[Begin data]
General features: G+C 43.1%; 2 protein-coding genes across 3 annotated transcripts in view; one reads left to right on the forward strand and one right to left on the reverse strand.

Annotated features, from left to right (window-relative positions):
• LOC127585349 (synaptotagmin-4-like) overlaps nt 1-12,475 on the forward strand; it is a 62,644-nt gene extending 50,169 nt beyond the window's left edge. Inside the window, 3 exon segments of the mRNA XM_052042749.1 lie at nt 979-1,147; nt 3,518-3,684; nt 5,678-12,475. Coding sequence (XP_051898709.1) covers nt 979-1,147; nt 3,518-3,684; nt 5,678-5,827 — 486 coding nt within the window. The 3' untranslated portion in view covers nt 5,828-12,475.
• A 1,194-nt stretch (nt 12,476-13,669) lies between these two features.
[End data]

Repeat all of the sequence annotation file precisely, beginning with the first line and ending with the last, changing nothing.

General features: G+C 43.1%; 2 protein-coding genes across 3 annotated transcripts in view; one reads left to right on the forward strand and one right to left on the reverse strand.

Annotated features, from left to right (window-relative positions):
• LOC127585349 (synaptotagmin-4-like) overlaps nt 1-12,475 on the forward strand; it is a 62,644-nt gene extending 50,169 nt beyond the window's left edge. Inside the window, 3 exon segments of the mRNA XM_052042749.1 lie at nt 979-1,147; nt 3,518-3,684; nt 5,678-12,475. Coding sequence (XP_051898709.1) covers nt 979-1,147; nt 3,518-3,684; nt 5,678-5,827 — 486 coding nt within the window. The 3' untranslated portion in view covers nt 5,828-12,475.
• A 1,194-nt stretch (nt 12,476-13,669) lies between these two features.